Studio Marco Vermeulen has revamped the Netherlands’ angular Biesbosch Museum, turning it into grass-covered pyramids.
The Dutch firm renovated the waterside building – near the Biesbosch National Park in the Werkendam region – adding green roofs and cutting away the land around the museum to create a manmade island.
‘The existing building is surrounded with earthworks with the same plants and grasses growing on it as on the roof,’ says the practice. ‘The uniformity in shape and shade mixes old and new into a sculptural land art-object that blends in the surrounding landscape.’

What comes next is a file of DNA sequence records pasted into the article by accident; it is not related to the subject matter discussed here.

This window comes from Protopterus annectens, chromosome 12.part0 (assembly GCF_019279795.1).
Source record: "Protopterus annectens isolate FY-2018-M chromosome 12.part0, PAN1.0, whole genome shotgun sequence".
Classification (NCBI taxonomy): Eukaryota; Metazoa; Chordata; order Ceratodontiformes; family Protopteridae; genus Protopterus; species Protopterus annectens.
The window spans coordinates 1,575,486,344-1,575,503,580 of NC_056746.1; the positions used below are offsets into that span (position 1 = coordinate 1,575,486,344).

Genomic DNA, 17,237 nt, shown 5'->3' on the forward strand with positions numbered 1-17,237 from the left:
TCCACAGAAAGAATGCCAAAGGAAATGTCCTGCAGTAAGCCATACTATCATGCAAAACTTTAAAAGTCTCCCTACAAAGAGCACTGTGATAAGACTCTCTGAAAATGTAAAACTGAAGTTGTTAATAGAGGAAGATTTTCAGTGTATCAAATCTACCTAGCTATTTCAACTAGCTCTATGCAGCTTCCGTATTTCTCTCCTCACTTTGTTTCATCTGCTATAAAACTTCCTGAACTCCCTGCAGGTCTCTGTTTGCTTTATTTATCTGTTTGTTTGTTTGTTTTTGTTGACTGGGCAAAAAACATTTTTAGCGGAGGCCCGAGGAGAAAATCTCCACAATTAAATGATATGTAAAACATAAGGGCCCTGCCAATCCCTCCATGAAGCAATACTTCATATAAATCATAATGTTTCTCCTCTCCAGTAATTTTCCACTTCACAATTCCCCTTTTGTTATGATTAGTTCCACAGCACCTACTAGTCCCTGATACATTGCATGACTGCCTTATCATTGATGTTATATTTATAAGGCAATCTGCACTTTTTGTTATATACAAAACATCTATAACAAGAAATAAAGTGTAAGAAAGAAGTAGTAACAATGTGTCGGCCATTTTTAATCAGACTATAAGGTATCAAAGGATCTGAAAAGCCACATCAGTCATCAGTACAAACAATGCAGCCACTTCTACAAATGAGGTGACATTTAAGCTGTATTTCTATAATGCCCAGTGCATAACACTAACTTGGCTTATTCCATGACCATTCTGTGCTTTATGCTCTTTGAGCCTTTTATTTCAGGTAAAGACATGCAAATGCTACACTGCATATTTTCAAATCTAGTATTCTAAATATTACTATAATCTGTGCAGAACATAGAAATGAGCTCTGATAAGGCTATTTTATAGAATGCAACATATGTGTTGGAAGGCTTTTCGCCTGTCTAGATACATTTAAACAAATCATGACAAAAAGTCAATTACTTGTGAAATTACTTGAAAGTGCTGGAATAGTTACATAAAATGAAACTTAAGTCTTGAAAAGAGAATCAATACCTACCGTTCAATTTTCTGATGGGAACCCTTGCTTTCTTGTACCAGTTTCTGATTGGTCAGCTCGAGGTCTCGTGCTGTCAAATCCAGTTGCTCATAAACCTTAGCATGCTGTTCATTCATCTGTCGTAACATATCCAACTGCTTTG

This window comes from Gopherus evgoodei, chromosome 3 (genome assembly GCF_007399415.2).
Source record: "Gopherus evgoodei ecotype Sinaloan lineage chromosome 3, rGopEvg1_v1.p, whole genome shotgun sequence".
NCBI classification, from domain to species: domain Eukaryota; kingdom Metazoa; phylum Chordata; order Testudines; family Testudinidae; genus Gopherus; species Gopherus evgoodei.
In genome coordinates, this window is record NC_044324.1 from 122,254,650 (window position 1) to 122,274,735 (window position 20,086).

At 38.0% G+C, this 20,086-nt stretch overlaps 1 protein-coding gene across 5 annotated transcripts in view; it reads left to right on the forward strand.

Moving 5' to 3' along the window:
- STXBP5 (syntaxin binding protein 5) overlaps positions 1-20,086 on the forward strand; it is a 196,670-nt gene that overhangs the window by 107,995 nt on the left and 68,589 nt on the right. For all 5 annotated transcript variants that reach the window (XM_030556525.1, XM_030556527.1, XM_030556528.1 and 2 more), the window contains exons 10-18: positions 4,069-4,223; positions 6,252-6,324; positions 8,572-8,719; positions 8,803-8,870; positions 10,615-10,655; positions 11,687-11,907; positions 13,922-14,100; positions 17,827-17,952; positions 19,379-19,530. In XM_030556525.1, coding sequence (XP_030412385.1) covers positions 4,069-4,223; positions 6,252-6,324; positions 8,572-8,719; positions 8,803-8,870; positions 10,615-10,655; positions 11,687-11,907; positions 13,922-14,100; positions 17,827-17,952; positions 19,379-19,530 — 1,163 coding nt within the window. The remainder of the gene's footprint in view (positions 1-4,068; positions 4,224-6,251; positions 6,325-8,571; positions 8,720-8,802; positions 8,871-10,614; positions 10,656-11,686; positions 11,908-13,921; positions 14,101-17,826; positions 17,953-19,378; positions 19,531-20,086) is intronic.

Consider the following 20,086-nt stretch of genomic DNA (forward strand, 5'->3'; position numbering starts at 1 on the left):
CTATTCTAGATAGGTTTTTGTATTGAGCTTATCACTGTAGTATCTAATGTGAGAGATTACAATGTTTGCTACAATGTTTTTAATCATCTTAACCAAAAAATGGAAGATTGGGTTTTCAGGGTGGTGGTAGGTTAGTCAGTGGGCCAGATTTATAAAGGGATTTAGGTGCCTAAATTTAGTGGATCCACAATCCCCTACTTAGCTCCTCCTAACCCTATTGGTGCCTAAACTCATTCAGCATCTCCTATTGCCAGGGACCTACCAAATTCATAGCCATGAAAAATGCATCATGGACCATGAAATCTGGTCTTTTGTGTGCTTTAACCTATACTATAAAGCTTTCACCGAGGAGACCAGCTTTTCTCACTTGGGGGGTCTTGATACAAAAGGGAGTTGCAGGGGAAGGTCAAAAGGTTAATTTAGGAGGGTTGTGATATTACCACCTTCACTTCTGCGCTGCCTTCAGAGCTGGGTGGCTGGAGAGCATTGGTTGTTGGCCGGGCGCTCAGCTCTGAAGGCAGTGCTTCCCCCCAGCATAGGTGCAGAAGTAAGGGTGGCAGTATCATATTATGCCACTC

Studio Marco Vermeulen also created a 1,000 sq m wing extension to the existing structure to house a restaurant and temporary exhibition space. The main building, which displays a permanent collection of the Biesbosch area’s historical artefacts, has a revamped gallery space as well as a library, theatre and shop.
Biesbosch Museum’s green roofs provide added insulation during cold months. During warmer times of the year, water from the surrounding river will flow through the museum’s internal pipes to cool the building. An indoor fountain also draws water directly from the river.
The building has opened its doors but the renovation won’t be complete until spring 2016. A ‘freshwater tidal park’, comprising a newly dug creek to collect river water, is yet to be built.